Middle-market private equity firm Audax Group has raised its sixth fund at $3.5 billion. The firm, which has offices in Boston and San Francisco, invests in businesses that have up to $50 million in Ebitda and $400 million in enterprise value. Among its sectors focus are: business services, consumer, healthcare, industrials and technology, media, telecom. 2018 is an active year for Audax . Some of the firm’s deals include: Audax-backed Active Day bought Sunrise Miami Adult Day Care Center and two Minnesota adult care centers from Sunrise Community and Millennium Adult Day Care; purchased Revolution Dancewear, a supplier of dance recital costumes, competition costumes, footwear, and dancewear, from Incline Equity Partners; acquired Restaurant Equipment Maintenance Corp., an equipment parts and repair company for the convenience store and restaurant sectors; bought Blue Sky Industries, an aersospace and defense parts supplier; and Audax-backed Imperial Dade bought Kran and PCA Industrial and Sikes Paper. Audax was founded in 1999 by Geoffrey Rehnert and Marc Wolpow and has since raised $23 billion in PE and private debt capital. Before co-founding Audax, Rehnert helped start Bain Capital, where he established the firm’s middle market-focused deal generation and relationship development efforts. Wolpow was previously a managing director at Bain Capital, where he co-founded the firm’s structured debt business, Bain Capital Credit.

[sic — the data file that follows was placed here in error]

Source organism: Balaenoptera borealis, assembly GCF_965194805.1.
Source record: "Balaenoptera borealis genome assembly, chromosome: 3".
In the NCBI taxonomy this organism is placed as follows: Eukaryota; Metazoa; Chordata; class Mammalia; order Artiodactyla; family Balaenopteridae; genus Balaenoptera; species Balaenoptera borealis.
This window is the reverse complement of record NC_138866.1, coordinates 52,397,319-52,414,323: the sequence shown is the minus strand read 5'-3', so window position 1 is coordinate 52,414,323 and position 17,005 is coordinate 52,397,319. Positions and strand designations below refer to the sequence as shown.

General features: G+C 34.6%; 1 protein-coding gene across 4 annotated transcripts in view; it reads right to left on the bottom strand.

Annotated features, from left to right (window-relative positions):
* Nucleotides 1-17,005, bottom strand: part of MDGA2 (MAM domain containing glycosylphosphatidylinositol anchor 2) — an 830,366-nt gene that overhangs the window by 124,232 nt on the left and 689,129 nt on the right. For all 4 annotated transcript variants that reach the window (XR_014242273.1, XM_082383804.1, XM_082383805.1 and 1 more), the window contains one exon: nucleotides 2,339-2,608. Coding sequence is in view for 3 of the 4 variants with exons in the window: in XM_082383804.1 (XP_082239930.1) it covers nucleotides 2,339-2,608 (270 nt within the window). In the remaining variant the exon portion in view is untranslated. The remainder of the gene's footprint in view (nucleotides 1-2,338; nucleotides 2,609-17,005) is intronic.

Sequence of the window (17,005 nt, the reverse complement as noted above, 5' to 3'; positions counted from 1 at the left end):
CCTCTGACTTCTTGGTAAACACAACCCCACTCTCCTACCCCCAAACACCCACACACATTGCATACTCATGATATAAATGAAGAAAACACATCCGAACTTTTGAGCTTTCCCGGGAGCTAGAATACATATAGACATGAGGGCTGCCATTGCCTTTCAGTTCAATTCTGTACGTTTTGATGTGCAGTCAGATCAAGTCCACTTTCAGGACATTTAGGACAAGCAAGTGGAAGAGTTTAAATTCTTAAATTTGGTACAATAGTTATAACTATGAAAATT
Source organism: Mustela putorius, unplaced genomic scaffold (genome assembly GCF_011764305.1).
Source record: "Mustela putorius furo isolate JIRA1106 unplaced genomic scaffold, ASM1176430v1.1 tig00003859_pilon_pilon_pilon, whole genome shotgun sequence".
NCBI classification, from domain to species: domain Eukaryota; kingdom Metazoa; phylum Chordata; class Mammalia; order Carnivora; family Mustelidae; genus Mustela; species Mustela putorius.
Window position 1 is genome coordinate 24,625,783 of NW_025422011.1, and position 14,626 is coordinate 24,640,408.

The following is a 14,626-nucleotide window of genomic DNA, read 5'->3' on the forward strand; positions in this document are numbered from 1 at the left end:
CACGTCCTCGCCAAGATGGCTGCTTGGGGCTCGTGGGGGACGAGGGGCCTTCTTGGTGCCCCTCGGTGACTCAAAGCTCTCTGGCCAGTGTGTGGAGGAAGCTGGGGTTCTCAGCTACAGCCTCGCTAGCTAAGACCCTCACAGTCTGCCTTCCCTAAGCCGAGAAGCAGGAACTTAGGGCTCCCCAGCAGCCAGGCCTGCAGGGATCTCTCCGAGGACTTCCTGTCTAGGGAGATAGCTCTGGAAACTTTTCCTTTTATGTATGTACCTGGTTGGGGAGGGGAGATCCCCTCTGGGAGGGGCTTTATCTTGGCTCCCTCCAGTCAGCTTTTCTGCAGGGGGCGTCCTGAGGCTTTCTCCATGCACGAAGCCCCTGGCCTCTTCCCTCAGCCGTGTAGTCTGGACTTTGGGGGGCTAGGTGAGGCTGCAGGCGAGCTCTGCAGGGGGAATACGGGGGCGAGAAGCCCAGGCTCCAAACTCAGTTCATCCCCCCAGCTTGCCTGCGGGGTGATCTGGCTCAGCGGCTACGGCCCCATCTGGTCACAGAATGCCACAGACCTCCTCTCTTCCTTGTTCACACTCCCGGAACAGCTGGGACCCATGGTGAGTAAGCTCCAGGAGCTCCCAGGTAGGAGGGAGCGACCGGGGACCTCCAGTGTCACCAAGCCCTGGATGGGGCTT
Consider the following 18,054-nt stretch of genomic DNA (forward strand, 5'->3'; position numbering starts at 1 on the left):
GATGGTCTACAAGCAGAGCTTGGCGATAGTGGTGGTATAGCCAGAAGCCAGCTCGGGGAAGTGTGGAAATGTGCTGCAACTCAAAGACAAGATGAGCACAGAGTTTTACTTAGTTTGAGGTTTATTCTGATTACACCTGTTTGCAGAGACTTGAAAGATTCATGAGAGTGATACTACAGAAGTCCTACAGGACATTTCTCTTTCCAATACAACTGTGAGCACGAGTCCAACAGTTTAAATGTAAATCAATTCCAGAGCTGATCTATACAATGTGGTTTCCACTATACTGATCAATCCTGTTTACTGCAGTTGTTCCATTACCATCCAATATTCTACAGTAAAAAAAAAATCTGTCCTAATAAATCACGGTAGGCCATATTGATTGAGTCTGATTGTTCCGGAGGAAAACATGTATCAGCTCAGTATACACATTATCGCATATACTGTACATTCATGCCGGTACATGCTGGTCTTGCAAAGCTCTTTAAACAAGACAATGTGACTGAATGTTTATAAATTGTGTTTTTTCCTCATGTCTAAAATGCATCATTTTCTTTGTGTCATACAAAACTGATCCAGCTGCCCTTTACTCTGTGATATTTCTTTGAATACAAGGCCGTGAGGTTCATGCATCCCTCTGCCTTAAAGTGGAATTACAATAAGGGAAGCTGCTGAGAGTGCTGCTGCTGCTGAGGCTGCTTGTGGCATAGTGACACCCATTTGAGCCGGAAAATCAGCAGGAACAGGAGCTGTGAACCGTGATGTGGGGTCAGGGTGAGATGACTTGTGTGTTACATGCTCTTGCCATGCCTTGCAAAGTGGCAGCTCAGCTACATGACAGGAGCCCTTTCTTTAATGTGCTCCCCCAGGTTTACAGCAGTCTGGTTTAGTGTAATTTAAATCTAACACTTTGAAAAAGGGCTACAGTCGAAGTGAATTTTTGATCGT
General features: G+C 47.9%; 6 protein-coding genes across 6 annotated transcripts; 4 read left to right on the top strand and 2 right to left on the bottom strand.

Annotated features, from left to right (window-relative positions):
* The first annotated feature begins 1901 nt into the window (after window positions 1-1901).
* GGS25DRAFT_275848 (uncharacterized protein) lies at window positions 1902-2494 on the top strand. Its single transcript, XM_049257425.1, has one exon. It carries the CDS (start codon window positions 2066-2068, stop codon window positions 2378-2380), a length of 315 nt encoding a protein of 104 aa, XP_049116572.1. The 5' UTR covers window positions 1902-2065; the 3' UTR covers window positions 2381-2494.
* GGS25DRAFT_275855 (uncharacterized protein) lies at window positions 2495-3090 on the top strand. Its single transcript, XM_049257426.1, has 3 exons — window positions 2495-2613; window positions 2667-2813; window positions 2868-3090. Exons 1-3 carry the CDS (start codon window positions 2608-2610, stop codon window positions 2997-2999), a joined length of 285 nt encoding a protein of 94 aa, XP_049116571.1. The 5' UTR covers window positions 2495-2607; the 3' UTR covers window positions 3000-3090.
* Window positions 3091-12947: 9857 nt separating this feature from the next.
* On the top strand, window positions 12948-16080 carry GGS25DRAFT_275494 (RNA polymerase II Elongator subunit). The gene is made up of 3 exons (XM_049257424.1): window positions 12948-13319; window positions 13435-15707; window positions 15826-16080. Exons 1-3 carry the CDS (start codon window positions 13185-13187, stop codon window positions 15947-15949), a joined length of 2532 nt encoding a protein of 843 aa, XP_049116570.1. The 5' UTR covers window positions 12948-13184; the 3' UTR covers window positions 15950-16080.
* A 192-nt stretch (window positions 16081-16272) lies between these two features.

Industrials-focused private equity firm Center Rock Capital Partners LP has raised its first fund at $580 million. The firm concentrates on the industrial manufacturing, distribution and services sectors in businesses that have up to $500 million in revenue. Center Rock was founded in 2017 by Ian Kirson, who was previously with Wynnchurch Capital. Center Rock has offices in Chicago and Bloomfield Hills, Michigan. For ongoing coverage of private equity fundraising activities, see PE fundraising scorecard: Lee Equity and Vista Equity.